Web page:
Mother and Baby

Fun games to develop your tot’s sitting-up skills

When your baby first smiled, it only took a few days before they were grinning away merrily. And when your tot rolled over, they probably perfected the manoeuvre in just a couple of weeks. So why is it taking months for your little one to learn how to sit up? Well, it’s a darn tricky skill to master!

‘Your baby has a lot of stages to go through before they're ready to sit up,’ says child development expert, Sally Goddard Blythe. They've been busy developing the muscles and skills they need to eventually sit happily by themselves from the moment they were born. And while they might manage being propped up on their bum with plenty of support by around four months, sitting independently is a whole new ball game.

To ace this breakthrough move, they’ll need to develop their sense of coordination and all sorts of other complex skills, as well as grow enough muscle strength and head control, and this does take months!

Here are 8 fun games to help develop your tot's sitting skills...

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1) New sensations

As well as action songs that your tot can join in with, sing rhymes that rely on him experiencing different sensations. They'll start to anticipate those feelings, which will help develop the body awareness necessary to build the skills for sitting up.
For example, lie your baby down on a blanket and say the rhyme I Hear Thunder. During the lines ‘I hear thunder, I hear thunder,’ gently but firmly pat your baby’s body before whispering, ‘Hark don’t you? Hark don’t you?’ When it comes to ‘Pitter patter raindrops, pitter patter raindrops,’ wriggle your fingers along your tot’s body from top to bottom.
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2) Tip the balance

When your tot is sitting in a well-supported position, giving them a toy that encourages them to move their body around a little and will help them develop the skills and muscle strength they needs to balance. A sensory bottle is perfect. Fill an empty plastic bottle with anything colourful which will make a noise when shaken, such as buttons, beads or rice. Or fill a quarter-full with vegetable oil, then add food colouring and top with water, to make a sensory bubble bottle. Secure the lid with strong tape so your little one can’t get at the contents.
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3) Pit stop

Sitting in a ball pit is great for babies who are learning this skill as long as you’re right there with them: all the balls provide all-round support and give them plenty of encouragement to keep their balance and play. Make your own by putting balls in a travel cot or paddling pool.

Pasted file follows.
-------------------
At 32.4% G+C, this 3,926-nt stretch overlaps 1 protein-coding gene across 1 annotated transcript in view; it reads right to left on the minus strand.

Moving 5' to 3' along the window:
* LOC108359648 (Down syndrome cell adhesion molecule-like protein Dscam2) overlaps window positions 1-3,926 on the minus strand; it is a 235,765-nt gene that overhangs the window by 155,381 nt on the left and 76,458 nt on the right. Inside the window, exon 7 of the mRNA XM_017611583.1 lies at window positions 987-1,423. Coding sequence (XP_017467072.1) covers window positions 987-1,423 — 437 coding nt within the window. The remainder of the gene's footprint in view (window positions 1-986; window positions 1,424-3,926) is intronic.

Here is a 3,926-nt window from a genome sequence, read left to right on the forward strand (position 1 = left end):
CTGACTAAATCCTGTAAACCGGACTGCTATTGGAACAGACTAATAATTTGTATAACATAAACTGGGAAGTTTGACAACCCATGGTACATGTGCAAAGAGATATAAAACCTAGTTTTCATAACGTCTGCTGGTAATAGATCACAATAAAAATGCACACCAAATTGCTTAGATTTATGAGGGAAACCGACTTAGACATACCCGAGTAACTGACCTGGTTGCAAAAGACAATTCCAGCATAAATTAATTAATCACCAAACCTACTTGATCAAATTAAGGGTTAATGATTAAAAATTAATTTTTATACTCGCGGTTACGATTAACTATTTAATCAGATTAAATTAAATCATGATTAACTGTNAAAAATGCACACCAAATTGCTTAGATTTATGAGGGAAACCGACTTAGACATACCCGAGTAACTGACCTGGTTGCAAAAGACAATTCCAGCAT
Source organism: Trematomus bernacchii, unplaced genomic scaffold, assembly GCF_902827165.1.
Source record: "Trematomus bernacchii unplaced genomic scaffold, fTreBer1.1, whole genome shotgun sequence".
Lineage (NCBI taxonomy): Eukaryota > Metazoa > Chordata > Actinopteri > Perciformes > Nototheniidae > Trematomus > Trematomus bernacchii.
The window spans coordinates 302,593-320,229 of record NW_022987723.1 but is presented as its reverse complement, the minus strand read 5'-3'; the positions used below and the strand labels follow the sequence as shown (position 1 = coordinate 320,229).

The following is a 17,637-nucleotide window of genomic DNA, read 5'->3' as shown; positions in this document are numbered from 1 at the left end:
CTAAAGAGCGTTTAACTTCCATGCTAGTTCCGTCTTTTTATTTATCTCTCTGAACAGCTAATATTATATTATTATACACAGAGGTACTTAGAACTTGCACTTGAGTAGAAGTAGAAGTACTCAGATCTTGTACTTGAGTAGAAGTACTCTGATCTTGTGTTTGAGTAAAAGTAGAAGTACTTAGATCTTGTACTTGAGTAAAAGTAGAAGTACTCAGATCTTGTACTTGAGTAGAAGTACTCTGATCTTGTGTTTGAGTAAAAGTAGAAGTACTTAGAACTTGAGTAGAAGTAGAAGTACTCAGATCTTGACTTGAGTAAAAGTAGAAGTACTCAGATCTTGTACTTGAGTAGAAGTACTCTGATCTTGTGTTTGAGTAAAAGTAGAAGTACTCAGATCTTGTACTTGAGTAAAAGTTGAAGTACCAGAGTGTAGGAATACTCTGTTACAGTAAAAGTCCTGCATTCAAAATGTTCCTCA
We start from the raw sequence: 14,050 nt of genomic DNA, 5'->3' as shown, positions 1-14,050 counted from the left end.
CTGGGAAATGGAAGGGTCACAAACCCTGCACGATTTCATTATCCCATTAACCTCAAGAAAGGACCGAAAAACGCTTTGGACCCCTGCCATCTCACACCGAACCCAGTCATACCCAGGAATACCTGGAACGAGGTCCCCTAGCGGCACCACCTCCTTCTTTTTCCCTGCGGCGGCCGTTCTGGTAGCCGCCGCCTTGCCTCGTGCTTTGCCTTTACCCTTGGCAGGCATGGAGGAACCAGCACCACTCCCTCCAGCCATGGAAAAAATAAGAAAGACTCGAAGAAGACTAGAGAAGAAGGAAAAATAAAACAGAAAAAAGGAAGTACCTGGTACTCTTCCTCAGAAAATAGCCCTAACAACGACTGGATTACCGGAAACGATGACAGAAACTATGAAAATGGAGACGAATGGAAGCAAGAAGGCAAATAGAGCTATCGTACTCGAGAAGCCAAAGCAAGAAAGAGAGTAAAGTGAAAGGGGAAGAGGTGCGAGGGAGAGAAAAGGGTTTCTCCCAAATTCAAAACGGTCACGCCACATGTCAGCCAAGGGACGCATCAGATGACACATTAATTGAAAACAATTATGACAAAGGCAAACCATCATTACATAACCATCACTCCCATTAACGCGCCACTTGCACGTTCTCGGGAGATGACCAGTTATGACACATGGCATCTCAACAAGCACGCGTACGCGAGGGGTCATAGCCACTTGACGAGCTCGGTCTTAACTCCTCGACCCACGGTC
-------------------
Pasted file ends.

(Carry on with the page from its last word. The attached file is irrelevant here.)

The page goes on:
M&B recommends: Chad Valley Pop Up Ball Pit, £11,
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4) Do the twist

Pop a pillow in a washing basket and clip the toys from your tot's baby gym all around the sides. Sit on the floor yourself with the basket between your legs so it can’t topple over, and pop your baby in a sitting position in it. They’ll be encouraged to twist their body around to reach all of the toys, which is great for their balance and coordination.
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5) Bubble up

With your baby well supported in a sitting position, blow bubbles all around them. It’ll encourage your baby to try and stay in an upright position, and they’ll have to use their core muscles and co-ordination skills to reach out to touch the bubbles without toppling over.
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6) Row, row

Lie your baby on their back and, holding their hands, gently and pull them up to a sitting position while singing a very slow rendition of Row, Row, Row your Boat.
This will help them to develop core muscles and allow them to experience the sensation of sitting up from a lying down position. They’ll need good head control and strength for this, so watch to see that they're able to keep their head in line with their spine – if they starts dropping it back or forwards, then their muscles are tiring and it’s time to stop. Make sure they're led down fully, and then comes back up to a sitting position again, rather than rocking backwards and forwards.
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7) Follow my face

Once your tot is pretty good at sitting up, hold a mirror at their face level and slowly move it from side to side. They’ll be really motivated to keep looking at that gorgeous baby they can see, and move their head and body, which is great practice for their developing sense of balance.

M&B recommends: Fisher-Price Monkey Mirror, £7.50, Boots
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8) Armed and ready

Whenever you lift your baby out of a sitting position, give them a big cuddle and cover them with loads of kisses. Your tot will soon anticipate those extra-lovely snuggles, and start lifting their arms to you when you go to lift them up – and your baby will need to work super-hard on keeping their balance as they do so!

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